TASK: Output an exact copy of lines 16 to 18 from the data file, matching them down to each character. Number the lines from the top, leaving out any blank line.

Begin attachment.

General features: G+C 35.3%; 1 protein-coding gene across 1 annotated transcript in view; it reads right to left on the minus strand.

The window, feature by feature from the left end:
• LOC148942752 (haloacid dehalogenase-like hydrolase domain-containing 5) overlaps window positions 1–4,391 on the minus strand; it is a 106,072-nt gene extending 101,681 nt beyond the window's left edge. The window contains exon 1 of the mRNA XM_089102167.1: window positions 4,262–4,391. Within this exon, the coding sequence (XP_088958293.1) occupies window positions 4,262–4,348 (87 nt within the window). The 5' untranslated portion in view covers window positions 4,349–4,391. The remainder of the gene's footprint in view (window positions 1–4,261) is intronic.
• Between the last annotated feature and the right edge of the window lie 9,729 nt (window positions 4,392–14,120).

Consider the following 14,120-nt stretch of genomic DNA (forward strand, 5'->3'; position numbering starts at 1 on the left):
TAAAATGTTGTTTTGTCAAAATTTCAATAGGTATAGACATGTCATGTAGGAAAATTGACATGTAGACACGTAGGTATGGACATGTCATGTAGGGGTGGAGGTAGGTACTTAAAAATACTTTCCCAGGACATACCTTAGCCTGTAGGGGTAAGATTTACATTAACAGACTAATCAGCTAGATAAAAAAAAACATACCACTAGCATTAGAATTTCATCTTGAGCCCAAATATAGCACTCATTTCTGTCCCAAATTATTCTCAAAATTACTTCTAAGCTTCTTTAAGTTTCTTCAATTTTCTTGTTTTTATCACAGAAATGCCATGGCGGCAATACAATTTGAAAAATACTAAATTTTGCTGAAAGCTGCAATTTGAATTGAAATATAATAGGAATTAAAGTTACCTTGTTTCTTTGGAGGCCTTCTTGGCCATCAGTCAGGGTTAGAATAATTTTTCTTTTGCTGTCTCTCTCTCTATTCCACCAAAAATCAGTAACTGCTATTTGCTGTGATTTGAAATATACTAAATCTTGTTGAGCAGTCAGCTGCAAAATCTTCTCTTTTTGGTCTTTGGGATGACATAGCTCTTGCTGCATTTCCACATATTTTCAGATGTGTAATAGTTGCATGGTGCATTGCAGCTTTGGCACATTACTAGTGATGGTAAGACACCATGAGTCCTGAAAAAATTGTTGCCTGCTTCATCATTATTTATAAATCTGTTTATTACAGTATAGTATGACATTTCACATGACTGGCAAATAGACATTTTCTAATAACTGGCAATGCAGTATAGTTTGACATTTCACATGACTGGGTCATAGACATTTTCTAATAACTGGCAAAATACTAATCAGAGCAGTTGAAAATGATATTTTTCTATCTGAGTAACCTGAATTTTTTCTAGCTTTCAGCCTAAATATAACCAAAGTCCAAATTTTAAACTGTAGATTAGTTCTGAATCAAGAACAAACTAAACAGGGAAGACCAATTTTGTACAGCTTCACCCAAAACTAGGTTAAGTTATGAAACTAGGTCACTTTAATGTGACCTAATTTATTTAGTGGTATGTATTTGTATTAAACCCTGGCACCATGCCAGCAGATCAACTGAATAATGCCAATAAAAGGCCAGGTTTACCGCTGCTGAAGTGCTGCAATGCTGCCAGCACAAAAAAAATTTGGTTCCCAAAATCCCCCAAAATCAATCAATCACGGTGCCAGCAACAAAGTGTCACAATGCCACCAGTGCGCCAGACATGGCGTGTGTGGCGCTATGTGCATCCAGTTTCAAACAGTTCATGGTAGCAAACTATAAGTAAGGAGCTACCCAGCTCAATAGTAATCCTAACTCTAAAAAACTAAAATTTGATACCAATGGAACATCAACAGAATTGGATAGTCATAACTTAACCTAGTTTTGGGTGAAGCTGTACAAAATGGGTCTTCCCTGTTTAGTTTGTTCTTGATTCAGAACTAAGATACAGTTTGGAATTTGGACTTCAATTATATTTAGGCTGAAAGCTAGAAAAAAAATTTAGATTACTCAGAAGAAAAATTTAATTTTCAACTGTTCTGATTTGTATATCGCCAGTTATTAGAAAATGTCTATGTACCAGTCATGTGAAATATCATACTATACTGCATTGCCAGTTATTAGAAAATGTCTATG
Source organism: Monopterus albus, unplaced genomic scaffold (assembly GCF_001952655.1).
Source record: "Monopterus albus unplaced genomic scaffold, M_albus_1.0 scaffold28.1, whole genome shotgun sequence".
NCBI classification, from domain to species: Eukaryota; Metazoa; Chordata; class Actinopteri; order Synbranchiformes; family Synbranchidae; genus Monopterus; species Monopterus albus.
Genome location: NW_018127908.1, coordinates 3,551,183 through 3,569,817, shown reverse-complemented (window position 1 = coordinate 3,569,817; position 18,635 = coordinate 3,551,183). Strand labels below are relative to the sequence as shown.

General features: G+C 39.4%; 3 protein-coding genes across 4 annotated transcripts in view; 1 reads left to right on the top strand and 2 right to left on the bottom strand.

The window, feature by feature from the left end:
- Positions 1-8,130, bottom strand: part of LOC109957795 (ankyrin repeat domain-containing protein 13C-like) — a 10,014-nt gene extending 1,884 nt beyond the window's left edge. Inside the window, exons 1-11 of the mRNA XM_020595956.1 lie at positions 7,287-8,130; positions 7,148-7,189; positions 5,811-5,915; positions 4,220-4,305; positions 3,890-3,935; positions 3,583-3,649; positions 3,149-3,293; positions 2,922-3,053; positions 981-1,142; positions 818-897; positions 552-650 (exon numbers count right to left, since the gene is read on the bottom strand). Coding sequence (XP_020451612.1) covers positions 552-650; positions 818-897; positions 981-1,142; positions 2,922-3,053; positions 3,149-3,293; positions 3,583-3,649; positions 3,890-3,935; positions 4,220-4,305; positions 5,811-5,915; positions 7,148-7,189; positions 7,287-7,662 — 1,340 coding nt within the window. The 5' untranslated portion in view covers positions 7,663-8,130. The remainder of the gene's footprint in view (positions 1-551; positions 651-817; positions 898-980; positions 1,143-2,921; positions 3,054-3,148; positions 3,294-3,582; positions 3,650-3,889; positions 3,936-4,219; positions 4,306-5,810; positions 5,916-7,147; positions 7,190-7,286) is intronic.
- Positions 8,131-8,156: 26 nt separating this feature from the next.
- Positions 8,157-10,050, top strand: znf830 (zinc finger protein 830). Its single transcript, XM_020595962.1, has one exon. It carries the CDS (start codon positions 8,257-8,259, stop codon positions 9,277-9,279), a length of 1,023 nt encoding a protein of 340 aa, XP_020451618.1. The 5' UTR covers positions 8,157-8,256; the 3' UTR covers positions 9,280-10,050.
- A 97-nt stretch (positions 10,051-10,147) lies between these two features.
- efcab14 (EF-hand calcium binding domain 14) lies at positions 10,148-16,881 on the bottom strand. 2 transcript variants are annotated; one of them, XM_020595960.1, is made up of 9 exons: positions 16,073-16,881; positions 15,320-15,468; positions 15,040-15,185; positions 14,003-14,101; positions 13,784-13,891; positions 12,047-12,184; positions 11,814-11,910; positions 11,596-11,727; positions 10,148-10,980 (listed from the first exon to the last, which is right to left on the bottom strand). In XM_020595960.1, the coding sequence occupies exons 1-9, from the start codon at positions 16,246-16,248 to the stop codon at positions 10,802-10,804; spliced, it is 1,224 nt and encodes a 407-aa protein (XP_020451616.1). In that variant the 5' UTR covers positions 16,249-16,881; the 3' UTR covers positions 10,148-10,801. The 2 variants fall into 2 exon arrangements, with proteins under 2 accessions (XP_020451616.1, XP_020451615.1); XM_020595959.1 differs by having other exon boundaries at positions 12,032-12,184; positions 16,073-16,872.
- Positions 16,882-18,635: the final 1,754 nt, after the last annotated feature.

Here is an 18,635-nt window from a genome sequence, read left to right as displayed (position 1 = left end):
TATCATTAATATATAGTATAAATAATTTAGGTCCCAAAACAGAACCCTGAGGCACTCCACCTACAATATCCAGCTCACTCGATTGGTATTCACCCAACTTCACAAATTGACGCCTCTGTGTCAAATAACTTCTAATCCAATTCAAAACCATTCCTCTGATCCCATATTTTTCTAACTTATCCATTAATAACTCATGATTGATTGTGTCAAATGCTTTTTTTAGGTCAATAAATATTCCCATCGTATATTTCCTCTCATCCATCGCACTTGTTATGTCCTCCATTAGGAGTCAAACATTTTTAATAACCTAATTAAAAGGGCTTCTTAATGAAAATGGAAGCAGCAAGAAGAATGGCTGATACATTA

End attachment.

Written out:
- A 97-nt stretch (positions 10,051-10,147) lies between these two features.
- efcab14 (EF-hand calcium binding domain 14) lies at positions 10,148-16,881 on the bottom strand. 2 transcript variants are annotated; one of them, XM_020595960.1, is made up of 9 exons: positions 16,073-16,881; positions 15,320-15,468; positions 15,040-15,185; positions 14,003-14,101; positions 13,784-13,891; positions 12,047-12,184; positions 11,814-11,910; positions 11,596-11,727; positions 10,148-10,980 (listed from the first exon to the last, which is right to left on the bottom strand). In XM_020595960.1, the coding sequence occupies exons 1-9, from the start codon at positions 16,246-16,248 to the stop codon at positions 10,802-10,804; spliced, it is 1,224 nt and encodes a 407-aa protein (XP_020451616.1). In that variant the 5' UTR covers positions 16,249-16,881; the 3' UTR covers positions 10,148-10,801. The 2 variants fall into 2 exon arrangements, with proteins under 2 accessions (XP_020451616.1, XP_020451615.1); XM_020595959.1 differs by having other exon boundaries at positions 12,032-12,184; positions 16,073-16,872.
- Positions 16,882-18,635: the final 1,754 nt, after the last annotated feature.